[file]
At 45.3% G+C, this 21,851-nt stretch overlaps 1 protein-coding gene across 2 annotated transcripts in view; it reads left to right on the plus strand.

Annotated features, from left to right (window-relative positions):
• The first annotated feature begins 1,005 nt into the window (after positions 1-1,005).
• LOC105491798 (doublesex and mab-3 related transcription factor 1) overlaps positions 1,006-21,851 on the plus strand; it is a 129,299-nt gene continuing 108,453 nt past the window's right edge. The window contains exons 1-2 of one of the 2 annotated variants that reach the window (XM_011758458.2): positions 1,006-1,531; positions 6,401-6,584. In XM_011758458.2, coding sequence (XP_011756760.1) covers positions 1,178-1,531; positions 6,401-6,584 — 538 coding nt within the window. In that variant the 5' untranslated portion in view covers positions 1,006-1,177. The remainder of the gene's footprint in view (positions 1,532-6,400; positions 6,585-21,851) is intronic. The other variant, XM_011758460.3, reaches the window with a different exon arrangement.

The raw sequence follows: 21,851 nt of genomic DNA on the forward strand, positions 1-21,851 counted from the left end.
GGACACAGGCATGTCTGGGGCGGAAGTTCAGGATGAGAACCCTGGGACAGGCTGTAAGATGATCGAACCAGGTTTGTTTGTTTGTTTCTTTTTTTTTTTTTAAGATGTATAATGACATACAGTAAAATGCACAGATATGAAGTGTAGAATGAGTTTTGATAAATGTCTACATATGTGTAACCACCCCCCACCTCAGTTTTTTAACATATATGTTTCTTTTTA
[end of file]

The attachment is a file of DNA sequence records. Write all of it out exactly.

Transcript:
At 45.3% G+C, this 21,851-nt stretch overlaps 1 protein-coding gene across 2 annotated transcripts in view; it reads left to right on the plus strand.

Annotated features, from left to right (window-relative positions):
• The first annotated feature begins 1,005 nt into the window (after positions 1-1,005).
• LOC105491798 (doublesex and mab-3 related transcription factor 1) overlaps positions 1,006-21,851 on the plus strand; it is a 129,299-nt gene continuing 108,453 nt past the window's right edge. The window contains exons 1-2 of one of the 2 annotated variants that reach the window (XM_011758458.2): positions 1,006-1,531; positions 6,401-6,584. In XM_011758458.2, coding sequence (XP_011756760.1) covers positions 1,178-1,531; positions 6,401-6,584 — 538 coding nt within the window. In that variant the 5' untranslated portion in view covers positions 1,006-1,177. The remainder of the gene's footprint in view (positions 1,532-6,400; positions 6,585-21,851) is intronic. The other variant, XM_011758460.3, reaches the window with a different exon arrangement.

The raw sequence follows: 21,851 nt of genomic DNA on the forward strand, positions 1-21,851 counted from the left end.
GGACACAGGCATGTCTGGGGCGGAAGTTCAGGATGAGAACCCTGGGACAGGCTGTAAGATGATCGAACCAGGTTTGTTTGTTTGTTTCTTTTTTTTTTTTTAAGATGTATAATGACATACAGTAAAATGCACAGATATGAAGTGTAGAATGAGTTTTGATAAATGTCTACATATGTGTAACCACCCCCCACCTCAGTTTTTTAACATATATGTTTCTTTTTA